“I said, ‘Are you out of your mind?”’ Ivankovich recalled.
Ivankovich, an irreverent, 7-foot-tall surgeon used to treating poor patients from the inner city, had just arrived in Haiti with a medical team. Like his idol, Johnny Cash, the doctor wears black , from his leather cowboy hat and boots to gaudy onyx rings and black diamond ear studs.
It’s an honor, he says, to help the downtrodden. And he shares that passion with his young patient.
Suy was born poor in southern Haiti and sent as a boy to live with an aunt in Port-au-Prince and attend school. He was one of the lucky ones. More than half the population lived in poverty even before the quake left more than 1 million homeless. About 40 percent of Haitian adults are illiterate, and almost half of Haitian children don’t attend school.
Deeply religious, Suy loves his country but hates its poverty. A few years ago, he formed an advocacy group named GRRANOH, a French acronym meaning roughly “group for ideas, research and action for redirecting Haiti.” Its volunteers have tutored orphans, fed the homeless, visited hospital patients and raised awareness about Haiti’s needs.
“He doesn’t have much but with the little he has, he wants to help people,” said his girlfriend, Jeanna Volcy.
In the chaos of post-quake Haiti, Ivankovich was equipped to handle amputations and fractures, not spinal cord injuries. Nor was the damaged hospital in any position to host spinal surgery. Suy, meanwhile, had pressure sores on his back from lying prone for more than a week, and the risk of infection was grave.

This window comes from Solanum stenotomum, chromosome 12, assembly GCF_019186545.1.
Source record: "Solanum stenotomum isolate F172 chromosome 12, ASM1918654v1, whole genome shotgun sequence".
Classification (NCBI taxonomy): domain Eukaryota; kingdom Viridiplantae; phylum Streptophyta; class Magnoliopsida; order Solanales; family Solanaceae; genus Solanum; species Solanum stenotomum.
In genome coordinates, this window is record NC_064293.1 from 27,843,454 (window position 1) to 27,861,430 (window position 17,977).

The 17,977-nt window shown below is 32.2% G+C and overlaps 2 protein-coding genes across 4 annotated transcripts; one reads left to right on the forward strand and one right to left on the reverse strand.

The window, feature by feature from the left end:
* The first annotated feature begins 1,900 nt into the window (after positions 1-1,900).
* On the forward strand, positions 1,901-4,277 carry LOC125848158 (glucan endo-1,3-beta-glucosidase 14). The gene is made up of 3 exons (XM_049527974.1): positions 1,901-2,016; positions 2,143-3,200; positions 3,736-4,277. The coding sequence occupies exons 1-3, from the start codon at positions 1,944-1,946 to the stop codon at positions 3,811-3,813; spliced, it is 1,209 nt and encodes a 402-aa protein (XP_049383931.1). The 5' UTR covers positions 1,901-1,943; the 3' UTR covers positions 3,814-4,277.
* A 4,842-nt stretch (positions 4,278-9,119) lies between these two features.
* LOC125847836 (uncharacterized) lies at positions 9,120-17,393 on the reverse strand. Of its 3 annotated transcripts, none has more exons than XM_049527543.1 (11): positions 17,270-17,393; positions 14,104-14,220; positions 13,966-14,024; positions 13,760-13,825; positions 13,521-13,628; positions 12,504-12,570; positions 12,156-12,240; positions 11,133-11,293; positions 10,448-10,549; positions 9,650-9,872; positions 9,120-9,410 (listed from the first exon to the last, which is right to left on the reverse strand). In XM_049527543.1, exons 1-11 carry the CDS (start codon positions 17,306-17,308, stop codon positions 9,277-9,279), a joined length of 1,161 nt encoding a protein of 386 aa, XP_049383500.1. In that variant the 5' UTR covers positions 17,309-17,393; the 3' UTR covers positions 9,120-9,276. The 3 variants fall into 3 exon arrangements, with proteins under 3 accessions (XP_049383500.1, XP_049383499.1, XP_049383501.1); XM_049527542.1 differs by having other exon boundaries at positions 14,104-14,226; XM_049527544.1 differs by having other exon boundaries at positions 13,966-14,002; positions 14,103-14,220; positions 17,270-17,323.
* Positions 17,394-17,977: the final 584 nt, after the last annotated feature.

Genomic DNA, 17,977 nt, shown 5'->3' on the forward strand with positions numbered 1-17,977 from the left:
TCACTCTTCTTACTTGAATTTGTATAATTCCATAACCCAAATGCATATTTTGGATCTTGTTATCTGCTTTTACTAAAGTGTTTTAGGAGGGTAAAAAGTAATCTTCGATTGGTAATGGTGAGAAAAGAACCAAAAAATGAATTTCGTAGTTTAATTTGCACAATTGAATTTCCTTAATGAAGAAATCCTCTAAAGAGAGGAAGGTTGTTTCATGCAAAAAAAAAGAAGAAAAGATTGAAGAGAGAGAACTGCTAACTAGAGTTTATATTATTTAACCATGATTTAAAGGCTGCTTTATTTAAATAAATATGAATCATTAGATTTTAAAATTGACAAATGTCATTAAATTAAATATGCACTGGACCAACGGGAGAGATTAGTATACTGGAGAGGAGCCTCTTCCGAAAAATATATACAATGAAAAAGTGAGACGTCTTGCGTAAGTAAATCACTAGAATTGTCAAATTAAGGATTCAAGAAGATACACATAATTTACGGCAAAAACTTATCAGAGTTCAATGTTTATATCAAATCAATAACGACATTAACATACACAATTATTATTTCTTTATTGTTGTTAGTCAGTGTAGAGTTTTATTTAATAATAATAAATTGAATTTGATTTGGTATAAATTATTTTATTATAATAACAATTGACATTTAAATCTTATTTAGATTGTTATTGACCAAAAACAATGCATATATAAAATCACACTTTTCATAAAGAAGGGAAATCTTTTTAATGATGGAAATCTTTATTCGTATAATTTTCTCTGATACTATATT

When Ivankovich mentioned he would be going back to Chicago, the frightened young man pleaded with him.
“Take me with you,” he cried, in halting English.
The doctor in black could not turn away. Ivankovich worked with U.S. authorities to help secure a humanitarian visa. Sixteen days after the quake, he flew to Chicago in an air ambulance. It was Suy’s first trip out of Haiti.
In a three-hour operation, surgeons at Northwestern Memorial Hospital stabilized Suy’s broken bones with titanium rods and screws. Their aim was to remove pressure on the spinal cord and prevent additional nerve damage, while allowing the surrounding bones to heal.
Afterward, Suy was still unable to move his legs. He had little sensation below his waist, except for patchy feeling in his thighs.
Ivankovich told him: “My friend, you’re paralyzed. You’re going to be in a wheelchair and this is just what you need to accept.”
Suy had other ideas.
He was moved to the Rehabilitation Institute of Chicago, one of the nation’s best-known hospitals for brain and spinal cord injuries. Humanitarian funds at Northwestern and the hospital paid for the treatment, which would normally have cost hundreds of thousands of dollars.
The 18-story center stands in Chicago’s glittery Gold Coast neighborhood, lined with swank shops, posh hotels and gleaming skyscrapers. Suy, who was used to tropical heat, arrived in the dead of Chicago’s bitter-cold winter. The buildings were gigantic, the language strange, his broken body seemed foreign, it all felt like another universe.
“He looked like he had seen a ghost. He seemed pretty shell-shocked,” recalls Kate Silverman, a French-speaking rehab therapist who worked with him.
Suy was haunted by terrifying flashbacks from the earthquake. He wouldn’t eat strange-tasting American food, and couldn’t sleep because the U.S-sized hospital room seemed huge. A room that big in Haiti would house at least five people.